Fed’s Bostic Says Treasury Ending Programs Would Remove Backstop

Federal Reserve Bank of Atlanta President Raphael Bostic said he opposed Treasury Secretary Steven Mnuchin’s move to let some Federal Reserve emergency lending programs expire on Dec. 31, which he warned would remove an important backstop to markets.

“I was a bit surprised,” Bostic said in a Bloomberg TV interview with Kathleen Hays on Thursday. “Given where the economy is -- and there is so much uncertainty that is still out there -- it is prudent to keep those things open so that when people, if they do have stress, can draw upon it.”

The Trump administration and Federal Reserve publicly disagreed Thursday over whether to extend the central bank’s emergency pandemic lending programs, with the Fed objecting to the Treasury Department’s move toward ending several facilities.

“The tools and their presence in and of themselves have been helpful” in restoring market confidence, Bostic said. “So the presence gave people some confidence and security that there was a backstop, and that is important.”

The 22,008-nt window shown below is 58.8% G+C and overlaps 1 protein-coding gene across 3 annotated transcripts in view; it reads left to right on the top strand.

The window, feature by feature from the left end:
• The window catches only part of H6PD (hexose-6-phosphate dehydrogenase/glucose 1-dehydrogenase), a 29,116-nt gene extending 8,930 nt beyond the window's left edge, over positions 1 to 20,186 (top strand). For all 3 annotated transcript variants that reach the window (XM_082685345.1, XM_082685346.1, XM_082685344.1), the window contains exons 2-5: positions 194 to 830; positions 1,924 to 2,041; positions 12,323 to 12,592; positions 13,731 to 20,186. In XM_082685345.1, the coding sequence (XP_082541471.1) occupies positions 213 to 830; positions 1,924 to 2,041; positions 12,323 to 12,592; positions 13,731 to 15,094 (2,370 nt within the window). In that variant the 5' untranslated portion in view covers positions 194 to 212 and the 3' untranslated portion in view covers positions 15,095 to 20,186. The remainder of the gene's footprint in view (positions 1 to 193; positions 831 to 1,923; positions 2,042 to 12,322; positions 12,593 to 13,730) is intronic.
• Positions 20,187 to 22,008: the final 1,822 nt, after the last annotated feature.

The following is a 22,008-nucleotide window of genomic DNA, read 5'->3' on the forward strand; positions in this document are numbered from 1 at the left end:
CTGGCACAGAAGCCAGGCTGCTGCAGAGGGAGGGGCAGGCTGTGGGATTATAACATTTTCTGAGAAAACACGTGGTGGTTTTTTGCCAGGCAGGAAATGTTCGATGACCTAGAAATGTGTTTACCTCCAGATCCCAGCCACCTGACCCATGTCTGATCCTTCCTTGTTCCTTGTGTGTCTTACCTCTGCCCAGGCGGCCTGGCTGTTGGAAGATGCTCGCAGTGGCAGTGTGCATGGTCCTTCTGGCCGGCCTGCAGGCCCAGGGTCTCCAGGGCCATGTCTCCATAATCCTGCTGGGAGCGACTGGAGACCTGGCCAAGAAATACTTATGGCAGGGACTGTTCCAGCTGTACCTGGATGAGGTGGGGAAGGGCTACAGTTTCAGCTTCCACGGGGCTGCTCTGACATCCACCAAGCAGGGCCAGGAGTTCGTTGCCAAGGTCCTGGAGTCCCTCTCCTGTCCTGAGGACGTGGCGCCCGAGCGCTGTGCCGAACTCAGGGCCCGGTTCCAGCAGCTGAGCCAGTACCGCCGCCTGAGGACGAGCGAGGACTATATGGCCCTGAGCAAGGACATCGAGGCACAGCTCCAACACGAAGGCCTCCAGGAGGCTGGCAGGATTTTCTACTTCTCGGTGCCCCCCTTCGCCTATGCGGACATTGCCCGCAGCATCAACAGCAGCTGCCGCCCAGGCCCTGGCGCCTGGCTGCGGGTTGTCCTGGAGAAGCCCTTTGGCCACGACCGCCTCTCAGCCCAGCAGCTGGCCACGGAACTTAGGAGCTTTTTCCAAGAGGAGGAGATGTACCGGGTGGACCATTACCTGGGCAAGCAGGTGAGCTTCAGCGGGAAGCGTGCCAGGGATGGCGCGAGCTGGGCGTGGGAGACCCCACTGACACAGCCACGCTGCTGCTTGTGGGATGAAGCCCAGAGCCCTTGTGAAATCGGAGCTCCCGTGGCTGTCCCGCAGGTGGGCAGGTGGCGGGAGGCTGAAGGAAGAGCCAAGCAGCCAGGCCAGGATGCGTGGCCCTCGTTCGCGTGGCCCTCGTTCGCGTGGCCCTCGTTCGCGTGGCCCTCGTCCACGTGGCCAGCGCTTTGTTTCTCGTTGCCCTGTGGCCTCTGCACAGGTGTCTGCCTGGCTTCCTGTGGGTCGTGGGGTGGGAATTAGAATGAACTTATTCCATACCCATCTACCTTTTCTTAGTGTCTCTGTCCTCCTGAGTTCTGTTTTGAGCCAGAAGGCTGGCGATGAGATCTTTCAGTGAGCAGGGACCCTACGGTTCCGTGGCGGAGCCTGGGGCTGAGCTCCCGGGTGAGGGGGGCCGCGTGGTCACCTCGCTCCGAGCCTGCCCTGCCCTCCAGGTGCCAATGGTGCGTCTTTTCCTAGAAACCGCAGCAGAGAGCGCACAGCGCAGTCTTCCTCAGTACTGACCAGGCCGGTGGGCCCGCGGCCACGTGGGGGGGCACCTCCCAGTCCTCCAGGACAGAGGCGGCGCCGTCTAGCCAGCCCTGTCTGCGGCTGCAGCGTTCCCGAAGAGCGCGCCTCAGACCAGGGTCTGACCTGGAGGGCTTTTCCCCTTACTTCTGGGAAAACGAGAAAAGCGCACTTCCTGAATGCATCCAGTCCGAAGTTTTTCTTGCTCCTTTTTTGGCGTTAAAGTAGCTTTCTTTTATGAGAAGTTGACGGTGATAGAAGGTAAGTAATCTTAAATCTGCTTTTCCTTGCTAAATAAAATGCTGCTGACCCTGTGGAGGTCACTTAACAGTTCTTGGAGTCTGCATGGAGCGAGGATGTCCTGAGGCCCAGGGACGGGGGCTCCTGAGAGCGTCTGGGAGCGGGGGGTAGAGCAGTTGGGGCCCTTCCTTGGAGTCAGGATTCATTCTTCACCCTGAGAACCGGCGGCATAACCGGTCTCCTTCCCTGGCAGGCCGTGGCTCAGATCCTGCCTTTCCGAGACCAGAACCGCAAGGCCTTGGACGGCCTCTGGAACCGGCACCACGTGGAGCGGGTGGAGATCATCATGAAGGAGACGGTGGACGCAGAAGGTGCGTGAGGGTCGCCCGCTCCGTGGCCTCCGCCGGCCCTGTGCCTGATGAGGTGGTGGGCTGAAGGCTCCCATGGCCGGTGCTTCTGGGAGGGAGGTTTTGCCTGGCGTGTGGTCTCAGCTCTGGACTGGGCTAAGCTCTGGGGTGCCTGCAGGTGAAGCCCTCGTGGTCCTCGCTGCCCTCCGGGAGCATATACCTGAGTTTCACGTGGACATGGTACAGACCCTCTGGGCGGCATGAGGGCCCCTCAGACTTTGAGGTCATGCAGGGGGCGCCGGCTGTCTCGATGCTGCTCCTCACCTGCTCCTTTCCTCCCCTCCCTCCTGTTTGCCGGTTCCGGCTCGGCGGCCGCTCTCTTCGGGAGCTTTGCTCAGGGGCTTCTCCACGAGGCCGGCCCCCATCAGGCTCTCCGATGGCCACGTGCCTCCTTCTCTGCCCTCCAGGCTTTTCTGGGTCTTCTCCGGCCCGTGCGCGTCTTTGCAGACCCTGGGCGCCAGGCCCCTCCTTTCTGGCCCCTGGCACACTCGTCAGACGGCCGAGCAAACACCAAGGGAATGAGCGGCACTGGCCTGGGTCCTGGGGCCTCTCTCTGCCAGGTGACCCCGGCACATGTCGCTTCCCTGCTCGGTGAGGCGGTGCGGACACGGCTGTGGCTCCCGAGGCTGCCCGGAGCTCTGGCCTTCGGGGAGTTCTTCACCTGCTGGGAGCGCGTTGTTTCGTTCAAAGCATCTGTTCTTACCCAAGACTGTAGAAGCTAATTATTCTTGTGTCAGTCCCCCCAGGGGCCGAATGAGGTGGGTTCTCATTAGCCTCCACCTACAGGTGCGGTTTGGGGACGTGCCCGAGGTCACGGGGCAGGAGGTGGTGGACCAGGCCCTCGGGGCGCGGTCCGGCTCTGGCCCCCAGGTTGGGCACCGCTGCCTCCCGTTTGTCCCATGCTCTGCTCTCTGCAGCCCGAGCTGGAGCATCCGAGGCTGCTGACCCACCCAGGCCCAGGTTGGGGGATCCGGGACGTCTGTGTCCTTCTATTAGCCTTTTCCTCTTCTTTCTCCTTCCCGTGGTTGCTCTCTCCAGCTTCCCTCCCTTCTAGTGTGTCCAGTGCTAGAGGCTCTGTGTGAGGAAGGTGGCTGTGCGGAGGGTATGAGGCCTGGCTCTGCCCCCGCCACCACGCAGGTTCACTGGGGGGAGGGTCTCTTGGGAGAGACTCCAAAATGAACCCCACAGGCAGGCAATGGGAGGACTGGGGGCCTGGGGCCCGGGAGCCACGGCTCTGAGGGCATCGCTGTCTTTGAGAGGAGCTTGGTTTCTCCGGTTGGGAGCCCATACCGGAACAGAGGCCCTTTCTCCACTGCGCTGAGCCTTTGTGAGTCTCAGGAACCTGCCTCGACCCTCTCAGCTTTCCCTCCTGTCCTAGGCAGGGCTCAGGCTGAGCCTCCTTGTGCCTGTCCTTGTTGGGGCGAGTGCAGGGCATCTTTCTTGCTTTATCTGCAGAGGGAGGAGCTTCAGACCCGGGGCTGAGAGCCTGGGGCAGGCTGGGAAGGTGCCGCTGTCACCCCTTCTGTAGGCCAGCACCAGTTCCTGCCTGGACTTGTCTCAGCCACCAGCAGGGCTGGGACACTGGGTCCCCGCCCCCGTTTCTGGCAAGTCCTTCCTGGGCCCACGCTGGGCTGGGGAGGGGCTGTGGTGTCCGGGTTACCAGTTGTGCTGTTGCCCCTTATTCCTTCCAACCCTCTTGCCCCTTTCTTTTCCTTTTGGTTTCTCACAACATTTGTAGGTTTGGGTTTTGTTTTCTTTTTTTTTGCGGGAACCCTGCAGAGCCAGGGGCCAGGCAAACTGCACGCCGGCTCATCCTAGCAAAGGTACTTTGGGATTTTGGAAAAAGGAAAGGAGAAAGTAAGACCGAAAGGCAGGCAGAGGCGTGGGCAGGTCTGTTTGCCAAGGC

Fed’s Bostic Says Treasury Ending Programs Would Remove Backstop

The U.S. economic recovery continues to face risks from the Covid-19 crisis, with cases picking up and much of the fiscal stimulus having expired or ending soon, he said.

“A lot of the federal relief that has been initially offered is starting to expire.” Bostic said. “That is going to leave a bunch of people potentially at risk.”

Asked about changes in the asset purchase program, Bostic wasn’t specific but said, “We are committed to doing all that we can and I think we still have some powerful tools.”

“The best and most appropriate way for this to move forward is for this to be an all-hands-on-deck situation” with the Fed, fiscal policy makers and public-health policy makers contributing, he said.

Bostic said he was not forecasting a quarter in which U.S. growth would turn negative, but he said the level of growth depends on the virus. “If we don’t deal with the public health aspect, it is very hard to imagine how the economics are going to come back very robustly,” he said.

©2020 Bloomberg L.P.

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